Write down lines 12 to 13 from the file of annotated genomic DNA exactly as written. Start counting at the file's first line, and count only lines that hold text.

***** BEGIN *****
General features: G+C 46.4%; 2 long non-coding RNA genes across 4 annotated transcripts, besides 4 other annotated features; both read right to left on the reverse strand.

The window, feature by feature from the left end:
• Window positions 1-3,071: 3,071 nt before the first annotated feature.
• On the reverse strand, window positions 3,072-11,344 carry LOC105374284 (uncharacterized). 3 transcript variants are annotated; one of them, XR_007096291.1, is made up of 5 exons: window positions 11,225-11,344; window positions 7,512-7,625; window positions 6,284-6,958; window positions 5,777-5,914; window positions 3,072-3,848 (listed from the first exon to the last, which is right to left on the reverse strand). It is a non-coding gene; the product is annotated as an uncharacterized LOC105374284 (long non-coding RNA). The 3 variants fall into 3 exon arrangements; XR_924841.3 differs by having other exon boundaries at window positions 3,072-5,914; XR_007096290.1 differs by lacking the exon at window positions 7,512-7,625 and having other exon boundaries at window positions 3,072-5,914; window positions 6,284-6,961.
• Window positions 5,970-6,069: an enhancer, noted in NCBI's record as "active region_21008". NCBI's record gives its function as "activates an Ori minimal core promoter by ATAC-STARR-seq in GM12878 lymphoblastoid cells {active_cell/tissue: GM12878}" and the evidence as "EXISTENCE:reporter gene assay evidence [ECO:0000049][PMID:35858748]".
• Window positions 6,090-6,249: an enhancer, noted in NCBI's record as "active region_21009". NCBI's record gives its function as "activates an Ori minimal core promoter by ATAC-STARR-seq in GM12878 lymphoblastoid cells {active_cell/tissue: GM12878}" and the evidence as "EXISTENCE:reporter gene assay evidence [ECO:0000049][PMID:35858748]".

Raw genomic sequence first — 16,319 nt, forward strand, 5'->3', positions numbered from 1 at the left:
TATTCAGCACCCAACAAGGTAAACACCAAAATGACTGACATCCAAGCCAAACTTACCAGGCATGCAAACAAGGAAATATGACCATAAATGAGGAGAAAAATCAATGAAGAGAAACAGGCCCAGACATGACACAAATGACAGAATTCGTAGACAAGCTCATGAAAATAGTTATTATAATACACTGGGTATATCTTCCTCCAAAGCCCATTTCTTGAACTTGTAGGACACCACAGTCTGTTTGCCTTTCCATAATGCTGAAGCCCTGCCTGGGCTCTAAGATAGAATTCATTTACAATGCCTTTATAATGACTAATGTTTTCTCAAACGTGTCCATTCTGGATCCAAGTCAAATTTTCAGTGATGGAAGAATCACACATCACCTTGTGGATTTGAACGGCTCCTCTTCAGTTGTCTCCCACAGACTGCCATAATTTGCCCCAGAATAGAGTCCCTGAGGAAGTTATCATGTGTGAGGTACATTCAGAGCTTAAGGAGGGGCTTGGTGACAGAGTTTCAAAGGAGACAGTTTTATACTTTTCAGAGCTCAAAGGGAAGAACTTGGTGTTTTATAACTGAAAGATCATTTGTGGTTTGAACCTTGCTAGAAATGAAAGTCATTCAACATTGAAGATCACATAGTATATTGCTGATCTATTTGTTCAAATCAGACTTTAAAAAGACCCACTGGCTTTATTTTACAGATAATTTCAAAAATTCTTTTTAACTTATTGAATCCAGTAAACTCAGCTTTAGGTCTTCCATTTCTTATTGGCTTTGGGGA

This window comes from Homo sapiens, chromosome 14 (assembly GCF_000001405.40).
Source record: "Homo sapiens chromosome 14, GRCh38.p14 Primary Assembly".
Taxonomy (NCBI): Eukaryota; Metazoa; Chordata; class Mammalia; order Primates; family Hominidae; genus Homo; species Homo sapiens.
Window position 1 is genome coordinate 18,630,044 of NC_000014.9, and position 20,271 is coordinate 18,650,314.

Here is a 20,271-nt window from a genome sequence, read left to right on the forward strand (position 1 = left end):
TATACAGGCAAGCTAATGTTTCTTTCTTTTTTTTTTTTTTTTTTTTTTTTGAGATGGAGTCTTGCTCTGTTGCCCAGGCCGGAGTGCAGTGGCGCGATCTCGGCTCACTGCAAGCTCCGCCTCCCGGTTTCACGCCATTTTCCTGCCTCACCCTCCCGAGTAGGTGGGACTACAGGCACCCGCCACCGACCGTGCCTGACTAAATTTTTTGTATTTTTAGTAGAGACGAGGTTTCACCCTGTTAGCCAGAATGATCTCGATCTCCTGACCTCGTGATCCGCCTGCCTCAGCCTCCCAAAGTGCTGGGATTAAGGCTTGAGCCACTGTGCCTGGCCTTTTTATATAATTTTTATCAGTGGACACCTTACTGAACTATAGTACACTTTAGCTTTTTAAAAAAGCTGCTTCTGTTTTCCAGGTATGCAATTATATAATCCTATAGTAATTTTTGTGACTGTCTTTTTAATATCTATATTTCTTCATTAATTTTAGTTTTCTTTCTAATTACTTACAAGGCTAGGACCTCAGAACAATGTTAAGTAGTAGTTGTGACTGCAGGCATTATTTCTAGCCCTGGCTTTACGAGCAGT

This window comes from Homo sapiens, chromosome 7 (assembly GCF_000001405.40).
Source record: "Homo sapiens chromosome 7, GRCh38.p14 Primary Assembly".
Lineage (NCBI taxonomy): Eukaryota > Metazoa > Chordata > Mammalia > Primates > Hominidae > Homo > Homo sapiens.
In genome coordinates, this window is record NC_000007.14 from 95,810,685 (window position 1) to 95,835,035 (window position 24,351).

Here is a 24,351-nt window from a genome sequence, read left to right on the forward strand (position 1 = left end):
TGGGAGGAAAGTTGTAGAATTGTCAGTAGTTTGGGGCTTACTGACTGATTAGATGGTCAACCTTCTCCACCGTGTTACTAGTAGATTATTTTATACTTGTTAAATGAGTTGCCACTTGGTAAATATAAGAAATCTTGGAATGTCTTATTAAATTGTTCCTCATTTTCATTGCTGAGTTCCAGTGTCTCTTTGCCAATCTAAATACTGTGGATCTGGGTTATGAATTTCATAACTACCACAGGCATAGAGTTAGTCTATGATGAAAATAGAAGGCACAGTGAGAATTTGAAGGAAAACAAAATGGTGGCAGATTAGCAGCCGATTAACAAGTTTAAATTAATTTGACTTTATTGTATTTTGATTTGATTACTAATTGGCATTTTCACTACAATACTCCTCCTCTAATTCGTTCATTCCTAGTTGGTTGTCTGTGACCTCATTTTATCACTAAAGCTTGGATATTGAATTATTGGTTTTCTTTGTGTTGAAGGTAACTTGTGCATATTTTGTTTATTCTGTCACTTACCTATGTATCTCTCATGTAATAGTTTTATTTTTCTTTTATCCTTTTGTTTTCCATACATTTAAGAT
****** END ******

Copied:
Window position 1 is genome coordinate 18,630,044 of NC_000014.9, and position 20,271 is coordinate 18,650,314.

Here is a 20,271-nt window from a genome sequence, read left to right on the forward strand (position 1 = left end):